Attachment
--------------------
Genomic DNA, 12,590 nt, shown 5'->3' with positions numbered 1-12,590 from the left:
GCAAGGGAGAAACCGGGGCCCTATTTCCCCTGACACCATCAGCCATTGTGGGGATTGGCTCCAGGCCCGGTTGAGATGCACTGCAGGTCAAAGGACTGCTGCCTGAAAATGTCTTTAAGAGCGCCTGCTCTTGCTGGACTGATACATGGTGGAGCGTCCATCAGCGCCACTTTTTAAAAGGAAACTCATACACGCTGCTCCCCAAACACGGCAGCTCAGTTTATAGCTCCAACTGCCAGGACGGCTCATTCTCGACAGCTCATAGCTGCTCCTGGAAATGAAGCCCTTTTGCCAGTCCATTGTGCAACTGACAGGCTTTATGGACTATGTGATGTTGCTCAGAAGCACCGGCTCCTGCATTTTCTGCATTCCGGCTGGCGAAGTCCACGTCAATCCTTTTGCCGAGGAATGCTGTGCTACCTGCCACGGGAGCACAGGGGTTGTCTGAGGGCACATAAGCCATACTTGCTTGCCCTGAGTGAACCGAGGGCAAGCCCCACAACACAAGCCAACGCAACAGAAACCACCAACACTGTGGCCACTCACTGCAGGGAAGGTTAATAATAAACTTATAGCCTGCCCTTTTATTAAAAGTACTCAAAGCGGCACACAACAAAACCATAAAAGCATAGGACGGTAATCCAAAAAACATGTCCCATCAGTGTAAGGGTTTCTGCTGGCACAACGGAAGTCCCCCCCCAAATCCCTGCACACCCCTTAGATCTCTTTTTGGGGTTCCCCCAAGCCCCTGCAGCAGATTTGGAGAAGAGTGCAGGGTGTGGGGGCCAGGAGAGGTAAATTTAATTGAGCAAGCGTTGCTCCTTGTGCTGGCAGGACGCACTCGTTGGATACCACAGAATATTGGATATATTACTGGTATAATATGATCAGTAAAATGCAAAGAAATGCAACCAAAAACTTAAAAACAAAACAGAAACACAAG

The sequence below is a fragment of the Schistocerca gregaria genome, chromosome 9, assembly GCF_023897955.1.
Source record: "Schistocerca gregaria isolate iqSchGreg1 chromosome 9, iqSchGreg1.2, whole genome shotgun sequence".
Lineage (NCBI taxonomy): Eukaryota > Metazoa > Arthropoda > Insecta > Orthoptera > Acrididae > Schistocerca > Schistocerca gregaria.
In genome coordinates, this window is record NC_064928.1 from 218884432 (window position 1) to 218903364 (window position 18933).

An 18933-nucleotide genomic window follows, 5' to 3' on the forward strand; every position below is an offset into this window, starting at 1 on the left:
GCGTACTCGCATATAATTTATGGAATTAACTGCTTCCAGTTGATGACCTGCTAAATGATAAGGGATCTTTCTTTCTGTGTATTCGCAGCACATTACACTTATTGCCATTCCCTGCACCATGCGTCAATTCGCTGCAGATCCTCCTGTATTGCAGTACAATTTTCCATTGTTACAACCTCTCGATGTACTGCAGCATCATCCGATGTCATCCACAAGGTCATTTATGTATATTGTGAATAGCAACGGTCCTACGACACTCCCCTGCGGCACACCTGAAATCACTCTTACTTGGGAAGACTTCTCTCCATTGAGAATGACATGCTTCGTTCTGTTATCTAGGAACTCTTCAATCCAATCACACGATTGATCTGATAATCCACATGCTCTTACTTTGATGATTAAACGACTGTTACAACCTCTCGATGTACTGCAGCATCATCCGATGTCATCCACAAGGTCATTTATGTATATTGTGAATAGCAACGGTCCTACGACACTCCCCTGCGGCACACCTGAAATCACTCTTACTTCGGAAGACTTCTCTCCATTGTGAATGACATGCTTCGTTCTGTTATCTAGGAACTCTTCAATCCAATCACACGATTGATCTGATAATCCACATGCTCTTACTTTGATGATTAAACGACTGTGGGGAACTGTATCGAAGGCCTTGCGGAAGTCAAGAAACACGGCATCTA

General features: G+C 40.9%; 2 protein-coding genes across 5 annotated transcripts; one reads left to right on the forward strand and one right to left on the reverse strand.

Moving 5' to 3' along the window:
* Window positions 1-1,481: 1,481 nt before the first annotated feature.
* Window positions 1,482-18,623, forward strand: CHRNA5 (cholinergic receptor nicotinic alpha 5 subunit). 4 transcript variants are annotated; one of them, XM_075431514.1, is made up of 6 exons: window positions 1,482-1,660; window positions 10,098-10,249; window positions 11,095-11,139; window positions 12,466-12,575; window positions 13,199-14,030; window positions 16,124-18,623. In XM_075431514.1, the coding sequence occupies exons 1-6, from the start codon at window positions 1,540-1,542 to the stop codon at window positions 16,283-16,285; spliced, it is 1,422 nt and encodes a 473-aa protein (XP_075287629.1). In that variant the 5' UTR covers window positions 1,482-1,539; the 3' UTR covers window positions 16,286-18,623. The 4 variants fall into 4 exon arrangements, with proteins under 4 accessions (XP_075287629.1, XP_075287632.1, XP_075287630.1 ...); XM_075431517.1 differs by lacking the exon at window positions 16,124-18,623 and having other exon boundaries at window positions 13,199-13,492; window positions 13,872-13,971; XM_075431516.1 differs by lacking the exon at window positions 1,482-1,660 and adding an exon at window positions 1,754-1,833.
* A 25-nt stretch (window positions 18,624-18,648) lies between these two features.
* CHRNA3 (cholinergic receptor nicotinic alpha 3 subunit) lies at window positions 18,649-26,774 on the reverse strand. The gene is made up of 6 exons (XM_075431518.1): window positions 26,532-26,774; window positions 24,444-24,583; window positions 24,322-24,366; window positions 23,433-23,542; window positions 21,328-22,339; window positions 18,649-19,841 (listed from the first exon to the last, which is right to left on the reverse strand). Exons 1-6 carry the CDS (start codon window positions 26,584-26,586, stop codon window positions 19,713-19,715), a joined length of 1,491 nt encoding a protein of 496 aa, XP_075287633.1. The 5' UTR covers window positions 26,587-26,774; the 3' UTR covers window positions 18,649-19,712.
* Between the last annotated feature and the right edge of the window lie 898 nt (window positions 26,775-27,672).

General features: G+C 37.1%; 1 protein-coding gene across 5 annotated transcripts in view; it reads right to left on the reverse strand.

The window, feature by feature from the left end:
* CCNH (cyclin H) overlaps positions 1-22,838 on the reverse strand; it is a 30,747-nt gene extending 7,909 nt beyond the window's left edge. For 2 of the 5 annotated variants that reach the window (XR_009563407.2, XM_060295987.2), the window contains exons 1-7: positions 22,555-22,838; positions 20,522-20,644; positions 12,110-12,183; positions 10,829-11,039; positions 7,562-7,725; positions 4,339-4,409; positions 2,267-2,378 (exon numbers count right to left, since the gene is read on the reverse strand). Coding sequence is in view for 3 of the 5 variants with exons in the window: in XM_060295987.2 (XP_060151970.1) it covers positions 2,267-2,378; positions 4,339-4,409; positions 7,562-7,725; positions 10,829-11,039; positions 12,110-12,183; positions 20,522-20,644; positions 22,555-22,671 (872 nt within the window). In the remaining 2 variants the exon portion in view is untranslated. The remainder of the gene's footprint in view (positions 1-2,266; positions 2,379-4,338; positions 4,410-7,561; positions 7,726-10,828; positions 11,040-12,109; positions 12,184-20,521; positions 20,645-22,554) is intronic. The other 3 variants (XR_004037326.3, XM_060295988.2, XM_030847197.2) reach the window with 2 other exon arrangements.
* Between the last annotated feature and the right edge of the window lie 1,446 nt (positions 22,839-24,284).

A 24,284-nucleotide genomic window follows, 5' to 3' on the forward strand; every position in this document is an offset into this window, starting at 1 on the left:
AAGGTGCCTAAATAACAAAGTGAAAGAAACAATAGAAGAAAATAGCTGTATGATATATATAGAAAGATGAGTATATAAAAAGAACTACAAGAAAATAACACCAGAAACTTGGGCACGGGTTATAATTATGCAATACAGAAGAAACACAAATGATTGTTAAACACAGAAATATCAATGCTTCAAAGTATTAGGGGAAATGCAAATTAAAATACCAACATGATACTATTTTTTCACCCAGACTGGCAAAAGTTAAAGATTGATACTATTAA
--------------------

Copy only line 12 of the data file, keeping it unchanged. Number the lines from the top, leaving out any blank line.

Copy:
* Window positions 1,482-18,623, forward strand: CHRNA5 (cholinergic receptor nicotinic alpha 5 subunit). 4 transcript variants are annotated; one of them, XM_075431514.1, is made up of 6 exons: window positions 1,482-1,660; window positions 10,098-10,249; window positions 11,095-11,139; window positions 12,466-12,575; window positions 13,199-14,030; window positions 16,124-18,623. In XM_075431514.1, the coding sequence occupies exons 1-6, from the start codon at window positions 1,540-1,542 to the stop codon at window positions 16,283-16,285; spliced, it is 1,422 nt and encodes a 473-aa protein (XP_075287629.1). In that variant the 5' UTR covers window positions 1,482-1,539; the 3' UTR covers window positions 16,286-18,623. The 4 variants fall into 4 exon arrangements, with proteins under 4 accessions (XP_075287629.1, XP_075287632.1, XP_075287630.1 ...); XM_075431517.1 differs by lacking the exon at window positions 16,124-18,623 and having other exon boundaries at window positions 13,199-13,492; window positions 13,872-13,971; XM_075431516.1 differs by lacking the exon at window positions 1,482-1,660 and adding an exon at window positions 1,754-1,833.